Banks and Credit

CBRT dodging inflation duty, Poland’s tax proposals

Turkey’s central bank raised its inflation forecasts this week and Governor Kavcioglu’s comments suggest that policymakers are unlikely to step up to the plate in the fight against inflation. Meanwhile, further details of the “Polish Deal” published this week suggest that policymakers' focus is on increasing demand rather than the economy’s supply potential, increasing the risk of overheating.

30 July 2021

We don’t expect the rally in bond markets to continue

While long-dated government bond yields have plummeted in recent months, we suspect that high inflation and the prospect of tighter monetary policy will see them turn a corner before long. We forecast long-term yields to rise across most major economies, especially in the US, where inflationary pressures look particularly strong. Higher yields may also help limit the upside for risky assets, such as equities and corporate bonds. Their valuations already appear fairly stretched in many cases. And when it comes to equities, an extremely strong rebound in corporate earnings already appears to be discounted. As a result, we forecast only small gains in equities across both DMs and EMs, and expect credit spreads to narrow only a little, if at all, from here.

30 July 2021

Investors refocus on long-term concerns

Questions about the strength of China’s post-lockdown rebound have become louder since the People’s Bank cut the required reserve ratio three weeks ago. But the trigger for this week’s sharp equity market sell-off was instead growing disquiet about the leadership’s commitment to open and free capital markets. The MSCI China index is now discounted relative to developed market equities to a degree that has not been seen since 2014/15, with the exception of a brief spell last year. Officials insist that it is only the private education sector that they want to crush but, even if investors accept that, the episode brings into focus the political risk associated with investing in China and it underlines the leadership’s ambivalence towards markets. We think this will take a toll on economic growth over the medium term. And we expect it to weigh further on equities too.

30 July 2021
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Bankruptcy code upgrade, RBI meeting

The amendments to the Insolvency and Bankruptcy Code (IBC) that were approved in the Lok Sabha (lower house of parliament) this week could provide much-needed support to India’s banking sector. But there's no guarantee that they will pass through the Rajya Sabha. Next week, we think interest rates will be left unchanged at the conclusion of the RBI's policy meeting on Friday as it remains focused on supporting the economic recovery.
 

Divisions emerge, but early end to BoE’s asset purchases unlikely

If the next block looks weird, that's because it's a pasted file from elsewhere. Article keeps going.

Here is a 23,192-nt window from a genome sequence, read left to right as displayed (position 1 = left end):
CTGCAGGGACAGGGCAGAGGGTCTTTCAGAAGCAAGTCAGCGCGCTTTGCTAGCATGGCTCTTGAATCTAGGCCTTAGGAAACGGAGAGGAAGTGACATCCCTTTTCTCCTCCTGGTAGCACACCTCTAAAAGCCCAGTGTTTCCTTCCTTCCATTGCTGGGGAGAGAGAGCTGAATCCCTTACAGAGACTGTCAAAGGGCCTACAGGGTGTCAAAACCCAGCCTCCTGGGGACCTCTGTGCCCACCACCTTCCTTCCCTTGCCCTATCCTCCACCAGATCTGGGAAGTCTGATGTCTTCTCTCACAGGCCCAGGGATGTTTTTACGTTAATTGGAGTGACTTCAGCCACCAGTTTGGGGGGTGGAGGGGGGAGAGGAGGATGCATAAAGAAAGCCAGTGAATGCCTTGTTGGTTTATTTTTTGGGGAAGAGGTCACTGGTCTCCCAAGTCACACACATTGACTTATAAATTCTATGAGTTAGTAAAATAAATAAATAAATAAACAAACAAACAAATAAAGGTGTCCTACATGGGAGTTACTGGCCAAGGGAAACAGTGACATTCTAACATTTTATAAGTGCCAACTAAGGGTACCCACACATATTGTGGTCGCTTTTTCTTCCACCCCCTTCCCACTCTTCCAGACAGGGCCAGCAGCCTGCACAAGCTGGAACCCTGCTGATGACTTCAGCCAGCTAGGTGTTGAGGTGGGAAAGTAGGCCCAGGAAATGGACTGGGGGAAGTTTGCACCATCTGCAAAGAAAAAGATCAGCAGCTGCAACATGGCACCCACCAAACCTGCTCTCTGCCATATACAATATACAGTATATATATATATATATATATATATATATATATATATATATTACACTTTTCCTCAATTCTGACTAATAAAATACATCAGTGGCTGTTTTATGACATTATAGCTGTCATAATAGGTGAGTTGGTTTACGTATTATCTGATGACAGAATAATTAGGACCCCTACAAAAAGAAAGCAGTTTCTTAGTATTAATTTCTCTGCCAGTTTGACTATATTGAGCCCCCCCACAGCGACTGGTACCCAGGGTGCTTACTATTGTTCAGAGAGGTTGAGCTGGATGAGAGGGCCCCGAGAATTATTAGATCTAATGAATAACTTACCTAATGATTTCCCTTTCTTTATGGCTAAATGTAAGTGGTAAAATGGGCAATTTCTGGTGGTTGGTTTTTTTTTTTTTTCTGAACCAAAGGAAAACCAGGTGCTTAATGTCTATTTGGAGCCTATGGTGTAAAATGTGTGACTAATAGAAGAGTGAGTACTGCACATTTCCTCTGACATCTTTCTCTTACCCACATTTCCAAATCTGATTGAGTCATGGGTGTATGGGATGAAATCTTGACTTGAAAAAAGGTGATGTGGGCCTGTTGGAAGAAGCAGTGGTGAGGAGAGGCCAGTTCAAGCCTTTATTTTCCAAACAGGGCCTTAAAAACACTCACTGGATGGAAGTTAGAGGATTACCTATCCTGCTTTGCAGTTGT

While the Bank of England will upgrade its near-term forecasts for inflation in its Monetary Policy Report (MPR) published on 5th August, it will probably still judge that the rise is transitory. And while Monetary Policy Committee (MPC) member Michael Saunders may break ranks to vote in favour of an early end to the Bank’s net asset purchases, we do not think others will join him in signalling that interest rate hikes are drawing closer.

29 July 2021

Money & Credit (Jun.)

The money and credit data showed that consumers were willing to take on more debt in June. However, with consumers accumulating excess savings at a faster pace, there were signs that the resurgence in virus cases may have triggered some consumer caution, which could weigh on the recovery.

29 July 2021

Delta fears, Hungary-EU spat, more NBU tightening

Concerns have grown over the past week about the spread of the Delta variant of COVID-19 but high vaccine coverage across much of the region has reduced the risk that policymakers will be forced to reimpose harsh restrictions on activity. Meanwhile, Hungary’s latest spat with the European Commission over the rule of law raises the possibility of delays to EU fund inflows. Finally, Ukraine's central bank delivered a surprise rate hike this week and its communications signalled that further monetary tightening lies in store.

Evergrande is a poster child for property sector risks

Evergrande appears to be getting closer to a reckoning over the scale of its liabilities as regulators, banks and local governments tighten the screws. It is just the largest of many developers that have leant heavily on pre-sales and on creative accounting to circumvent rules on borrowing. The government’s priority will be to ensure that any restructuring is orderly. But a slowdown in property construction activity will be hard to avoid.

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